“Der rebellische Ricky wächst ohne Eltern auf wird und vom Sozialamt im „neuseeländischen Nirgendwo“ bei der pragmatischen Auntie Bella und deren griesgrämigen Ehemann Hec untergebracht. Hier fühlt sich Ricky erstmals in seinem Leben wie zuhause, doch dann stirbt Auntie Bella und Ricky soll einer neuen Pflegefamilie zugewiesen werden. Er flieht in den Busch, und gemeinsam mit Hec erlebt er ein unfassbares Abenteuer, während die Polizei mit einem Großaufgebot nach ihnen sucht.”
Das Pop-Up Cinema von Humboldt Forum und Berlinale NATIVe zeigt in seinem dritten Block die neuseeländische Abenteuer-Filmkomödie Hunt for the Wilderpeople des maorischen Regisseurs Taika Waititi (u.a. 5 Zimmer Küche Sarg) aus dem Jahr 2016.
Hunt for the Wilderpeople
R: Taika Waititi
Neuseeland 2016, 101 Min
Englisch mit deutschen Untertiteln
Afterwards, the crew relaxed for casual conversation and coffee at Ahorn Café in the Berlin Kreuzberg area.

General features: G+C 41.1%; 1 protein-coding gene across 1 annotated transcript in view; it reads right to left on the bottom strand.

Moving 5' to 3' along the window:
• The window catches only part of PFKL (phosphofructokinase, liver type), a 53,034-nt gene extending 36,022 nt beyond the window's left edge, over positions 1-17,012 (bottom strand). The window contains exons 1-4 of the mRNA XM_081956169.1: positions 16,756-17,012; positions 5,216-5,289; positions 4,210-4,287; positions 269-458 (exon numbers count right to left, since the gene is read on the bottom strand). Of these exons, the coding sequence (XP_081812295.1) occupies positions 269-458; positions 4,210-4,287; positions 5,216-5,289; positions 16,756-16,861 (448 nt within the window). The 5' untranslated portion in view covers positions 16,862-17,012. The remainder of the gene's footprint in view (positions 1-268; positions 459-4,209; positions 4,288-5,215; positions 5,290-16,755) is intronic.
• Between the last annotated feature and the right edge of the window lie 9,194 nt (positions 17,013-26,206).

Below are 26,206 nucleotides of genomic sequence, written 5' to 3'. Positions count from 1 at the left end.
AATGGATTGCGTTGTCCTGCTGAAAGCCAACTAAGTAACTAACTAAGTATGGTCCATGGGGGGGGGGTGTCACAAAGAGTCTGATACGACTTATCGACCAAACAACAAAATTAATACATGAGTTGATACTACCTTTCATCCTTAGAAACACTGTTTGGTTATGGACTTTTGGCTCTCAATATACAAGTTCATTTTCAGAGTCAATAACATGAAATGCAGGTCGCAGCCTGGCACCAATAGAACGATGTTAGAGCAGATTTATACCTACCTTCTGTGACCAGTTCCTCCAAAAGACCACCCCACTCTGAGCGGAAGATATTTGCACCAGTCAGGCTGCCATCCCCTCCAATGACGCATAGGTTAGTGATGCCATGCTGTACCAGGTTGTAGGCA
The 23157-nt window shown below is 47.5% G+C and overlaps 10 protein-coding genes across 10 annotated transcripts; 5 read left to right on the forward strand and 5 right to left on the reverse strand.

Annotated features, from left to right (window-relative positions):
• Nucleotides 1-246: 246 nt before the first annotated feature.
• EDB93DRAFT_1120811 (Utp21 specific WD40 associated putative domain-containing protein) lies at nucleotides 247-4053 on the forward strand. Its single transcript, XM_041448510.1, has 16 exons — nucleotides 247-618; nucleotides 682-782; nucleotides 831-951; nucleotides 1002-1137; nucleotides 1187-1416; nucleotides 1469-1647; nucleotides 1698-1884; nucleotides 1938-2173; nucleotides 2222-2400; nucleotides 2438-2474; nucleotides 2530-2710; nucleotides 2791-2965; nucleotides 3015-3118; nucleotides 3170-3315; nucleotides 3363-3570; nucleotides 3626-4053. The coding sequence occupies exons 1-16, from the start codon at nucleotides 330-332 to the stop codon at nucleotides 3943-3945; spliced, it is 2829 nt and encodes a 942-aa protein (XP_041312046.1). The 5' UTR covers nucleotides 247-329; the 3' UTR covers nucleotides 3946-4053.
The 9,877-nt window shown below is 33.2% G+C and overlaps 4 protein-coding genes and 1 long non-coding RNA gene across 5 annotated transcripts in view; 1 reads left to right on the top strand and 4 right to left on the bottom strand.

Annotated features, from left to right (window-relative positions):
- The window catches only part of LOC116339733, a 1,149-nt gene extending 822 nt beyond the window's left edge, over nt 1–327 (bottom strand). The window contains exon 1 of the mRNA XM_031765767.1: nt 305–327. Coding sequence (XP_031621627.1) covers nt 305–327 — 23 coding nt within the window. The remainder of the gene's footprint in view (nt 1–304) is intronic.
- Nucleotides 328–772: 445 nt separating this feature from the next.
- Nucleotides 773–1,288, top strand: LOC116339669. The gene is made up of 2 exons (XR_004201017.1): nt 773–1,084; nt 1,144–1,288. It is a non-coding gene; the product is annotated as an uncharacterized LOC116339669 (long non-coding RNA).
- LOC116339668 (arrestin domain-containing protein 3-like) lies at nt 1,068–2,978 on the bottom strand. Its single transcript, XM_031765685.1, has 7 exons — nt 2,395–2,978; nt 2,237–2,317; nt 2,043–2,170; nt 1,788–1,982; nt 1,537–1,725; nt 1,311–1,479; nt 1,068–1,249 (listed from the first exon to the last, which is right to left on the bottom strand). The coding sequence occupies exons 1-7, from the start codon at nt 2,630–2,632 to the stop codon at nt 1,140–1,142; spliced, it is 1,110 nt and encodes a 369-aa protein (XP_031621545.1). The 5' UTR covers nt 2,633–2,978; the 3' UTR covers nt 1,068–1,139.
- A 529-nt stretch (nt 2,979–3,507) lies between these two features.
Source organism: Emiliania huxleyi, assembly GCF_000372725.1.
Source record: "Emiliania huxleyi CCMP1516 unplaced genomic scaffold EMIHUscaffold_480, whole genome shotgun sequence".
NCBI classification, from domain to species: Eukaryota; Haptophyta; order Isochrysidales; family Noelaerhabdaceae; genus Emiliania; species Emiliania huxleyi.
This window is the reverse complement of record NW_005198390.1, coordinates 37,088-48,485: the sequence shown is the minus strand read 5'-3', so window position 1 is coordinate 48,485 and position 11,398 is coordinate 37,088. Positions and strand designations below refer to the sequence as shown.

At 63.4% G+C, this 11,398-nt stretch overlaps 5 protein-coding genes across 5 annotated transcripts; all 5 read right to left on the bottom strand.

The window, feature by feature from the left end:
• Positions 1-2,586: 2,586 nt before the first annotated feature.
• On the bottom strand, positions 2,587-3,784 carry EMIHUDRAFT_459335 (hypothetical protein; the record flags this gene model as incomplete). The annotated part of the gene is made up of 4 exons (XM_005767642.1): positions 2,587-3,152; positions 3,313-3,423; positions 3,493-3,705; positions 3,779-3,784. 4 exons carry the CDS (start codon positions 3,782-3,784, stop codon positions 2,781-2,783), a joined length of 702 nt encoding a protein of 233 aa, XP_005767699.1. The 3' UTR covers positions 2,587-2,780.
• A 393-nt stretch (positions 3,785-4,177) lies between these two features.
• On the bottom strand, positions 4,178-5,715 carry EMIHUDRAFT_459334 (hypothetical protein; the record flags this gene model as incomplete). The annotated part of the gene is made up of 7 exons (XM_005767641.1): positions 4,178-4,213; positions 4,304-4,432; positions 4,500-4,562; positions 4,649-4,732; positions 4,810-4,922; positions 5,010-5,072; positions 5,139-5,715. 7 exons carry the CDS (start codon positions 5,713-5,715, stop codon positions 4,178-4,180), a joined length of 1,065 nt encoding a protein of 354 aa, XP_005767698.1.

The new trailer for “Forget Winnetou!” is here. Deutsch version can be found at this link. This is the longer, explanatory trailer, but we will do a short teaser (50-59s), too. Thank you to all the participants and constructive feedback, and we look forward to sharing the finished documentary with everyone in December!
I’m excited to announce all official filming was completed on 31 July, and project “Forget Winnetou!” has entered post-production stage!
Our funding campaign goal unfortunately wasn’t met here on Indiegogo, but for me, Red Haircrow, this in no way affected my enthusiasm and commitment to finishing the project in a timely way, because I feel it is a critically needed message for NOW. Again, thank you, for the contributions you made.